The Chinese Shower

Public sculpture, Shanghai

Public sculpture, Shanghai

There is a Chinese National Bureau of Bathroom Fixtures whose soul function is to ensure that no two hotel shower fixtures are alike. Their rousing success is a testament to the efficacy of authoritarian regimes.

Knobs. Levers. Handles. Pulleys…Could turning the handle to the right bring hot water? Or the top of the ball-joint? Or why not left? What are the foreign aggressors trying to say about the Left anyway? Is not Left even better than right? Why kowtow to internationally-accepted standards?

Most shower heads are like those of Europe, where you can remove it from the wall. But unlike Europe, if you keep it on the wall, instead of a fine jet of hot water, a small stream will leak down the tile, hence the mildew.


In the West it’s trendy to put random Chinese characters in designs. This hotel bathroom tile in Midu, Yunnan, shows the feeling’s mutual. The “WERTY” kind of gives it away.

Some showers have two shower heads, one stationary and one removable. Perhaps pushing in the knob switches heads. Or pulling the knob. Or twisting it. Give up? Just kidding!…One head is decorative.

There is no enclosure around the shower. No door, no curtain, no little ledge. The bathroom is the shower. This means by the time you’re done, everything in your bathroom will be wet, including the toilet paper. But if you leave the vent on and the window open, the floor will be dry by your shower tomorrow morning.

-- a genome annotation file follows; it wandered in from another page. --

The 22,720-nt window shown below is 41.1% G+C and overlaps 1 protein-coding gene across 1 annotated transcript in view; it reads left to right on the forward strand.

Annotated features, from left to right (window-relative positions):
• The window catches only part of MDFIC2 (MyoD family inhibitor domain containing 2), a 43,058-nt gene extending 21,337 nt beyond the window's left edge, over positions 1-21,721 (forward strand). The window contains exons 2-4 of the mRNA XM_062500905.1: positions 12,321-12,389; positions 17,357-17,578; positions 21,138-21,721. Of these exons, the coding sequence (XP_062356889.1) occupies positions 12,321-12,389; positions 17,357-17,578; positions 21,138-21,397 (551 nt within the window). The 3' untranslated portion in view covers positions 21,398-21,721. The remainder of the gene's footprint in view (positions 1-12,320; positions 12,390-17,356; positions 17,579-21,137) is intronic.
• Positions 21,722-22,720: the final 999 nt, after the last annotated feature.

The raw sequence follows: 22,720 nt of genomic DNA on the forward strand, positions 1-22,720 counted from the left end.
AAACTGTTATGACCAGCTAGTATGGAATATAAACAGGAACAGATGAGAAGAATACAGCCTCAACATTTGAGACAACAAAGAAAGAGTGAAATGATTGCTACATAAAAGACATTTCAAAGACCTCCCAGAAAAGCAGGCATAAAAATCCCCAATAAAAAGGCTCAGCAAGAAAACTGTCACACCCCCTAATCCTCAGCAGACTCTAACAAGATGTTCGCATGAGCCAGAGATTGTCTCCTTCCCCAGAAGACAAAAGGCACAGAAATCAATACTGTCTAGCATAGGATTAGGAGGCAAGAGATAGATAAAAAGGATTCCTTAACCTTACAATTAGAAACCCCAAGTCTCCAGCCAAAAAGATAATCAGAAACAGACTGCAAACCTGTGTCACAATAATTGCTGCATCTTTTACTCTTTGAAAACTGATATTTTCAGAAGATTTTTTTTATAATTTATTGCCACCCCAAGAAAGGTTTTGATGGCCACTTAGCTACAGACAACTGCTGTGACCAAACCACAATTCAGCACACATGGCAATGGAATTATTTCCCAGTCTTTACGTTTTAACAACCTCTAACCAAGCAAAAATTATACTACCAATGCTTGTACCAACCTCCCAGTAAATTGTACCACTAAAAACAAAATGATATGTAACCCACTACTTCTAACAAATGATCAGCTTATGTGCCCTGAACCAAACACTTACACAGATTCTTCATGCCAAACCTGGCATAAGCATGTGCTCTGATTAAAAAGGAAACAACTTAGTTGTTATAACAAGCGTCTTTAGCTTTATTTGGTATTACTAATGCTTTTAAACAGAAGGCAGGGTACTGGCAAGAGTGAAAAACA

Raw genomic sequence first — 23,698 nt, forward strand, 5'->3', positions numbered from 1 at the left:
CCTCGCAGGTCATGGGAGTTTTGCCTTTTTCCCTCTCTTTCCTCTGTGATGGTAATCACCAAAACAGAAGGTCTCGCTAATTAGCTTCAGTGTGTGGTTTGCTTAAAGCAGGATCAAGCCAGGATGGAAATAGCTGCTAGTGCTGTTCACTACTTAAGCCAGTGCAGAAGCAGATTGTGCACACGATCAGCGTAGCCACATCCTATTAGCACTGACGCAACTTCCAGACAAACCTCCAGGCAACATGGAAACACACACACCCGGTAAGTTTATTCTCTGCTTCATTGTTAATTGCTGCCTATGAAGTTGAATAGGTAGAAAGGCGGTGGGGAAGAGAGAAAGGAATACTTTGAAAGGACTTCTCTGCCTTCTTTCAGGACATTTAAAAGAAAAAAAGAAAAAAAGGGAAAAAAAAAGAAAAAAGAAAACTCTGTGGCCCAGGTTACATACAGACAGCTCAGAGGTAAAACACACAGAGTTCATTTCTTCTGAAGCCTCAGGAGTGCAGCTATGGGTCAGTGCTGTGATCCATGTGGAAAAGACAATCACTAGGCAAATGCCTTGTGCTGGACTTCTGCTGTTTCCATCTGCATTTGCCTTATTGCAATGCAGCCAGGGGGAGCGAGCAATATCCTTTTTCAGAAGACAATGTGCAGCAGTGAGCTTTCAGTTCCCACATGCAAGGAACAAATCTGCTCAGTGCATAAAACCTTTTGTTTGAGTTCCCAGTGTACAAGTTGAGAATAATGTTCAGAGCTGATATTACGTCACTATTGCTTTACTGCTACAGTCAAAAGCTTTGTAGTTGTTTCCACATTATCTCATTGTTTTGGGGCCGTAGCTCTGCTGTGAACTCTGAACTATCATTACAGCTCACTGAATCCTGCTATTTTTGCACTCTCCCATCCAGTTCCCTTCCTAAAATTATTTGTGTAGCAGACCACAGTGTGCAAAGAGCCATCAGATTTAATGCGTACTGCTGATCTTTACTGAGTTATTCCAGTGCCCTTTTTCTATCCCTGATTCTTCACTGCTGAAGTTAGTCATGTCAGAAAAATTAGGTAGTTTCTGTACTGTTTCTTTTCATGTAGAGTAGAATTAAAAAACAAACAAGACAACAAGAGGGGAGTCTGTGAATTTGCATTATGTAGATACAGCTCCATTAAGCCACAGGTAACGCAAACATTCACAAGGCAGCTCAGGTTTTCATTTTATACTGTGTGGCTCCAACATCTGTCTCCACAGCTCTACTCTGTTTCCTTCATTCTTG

If it is a squat toilet bathroom, consider the shower and the toilet two parts of the same fixture. The water from the shower essentially goes down the toilet.

And vice-versa.

This means never remove your shoes in a Chinese bathroom, especially not with a squat toilet, and especially not when showering. [More on that in “Ready or Not, Here We Squat!”]


Water tank, Dali, Yunnan

Despite the stories you hear of hotpot restaurants exploding, gas heating is relatively rare. Some hotels and apartments have electric water heaters. But most have only solar power. The water is pumped up to tanks on the roof where it is heated by the sun in narrow pipes. These solar heating devices are an awesome move, environmentally speaking. And in a country with the population of China and limited natural resources, a necessity. The only side effect is that when it’s boiling hot and sunny outside, you’ll have all the hot water you need, and when it’s cold and rainy outside, your shower will induce hypothermia.


Warning at Upland, Kunming, Yunnan

I recommend staying in hotels in Shanghai and Shenzhen. On four of my five trips to Hong Kong I made it a point to stay at the same hotel in Shenzhen, precisely because none of the above is true there. I’d just stand there in the shower all day, not even running the water. Just admiring the clearly labeled soap and shampoo dispensers.

The shower in Shanghai was almost as good but the dispensers were labeled only in Chinese, so I couldn’t be sure if I was shampooing my body or soaping my hair. To be safe, I used both on both. Of course, for all I know they could have been shampoo and conditioner, in which case I can finally say I have a well-conditioned body.


Shower tile, Yuanyang, Yunnan

Up next in our Chinese restroom series: “Ready or Not, Here We Squat.”

About sinestor

Originally from Los Angeles/Long Beach, California, I'm currently spending a year exploring the amazing world known as China. My main website is Every Day's a Holiday.

One comment

  1. Funny as always))
    Next entry sounds promising

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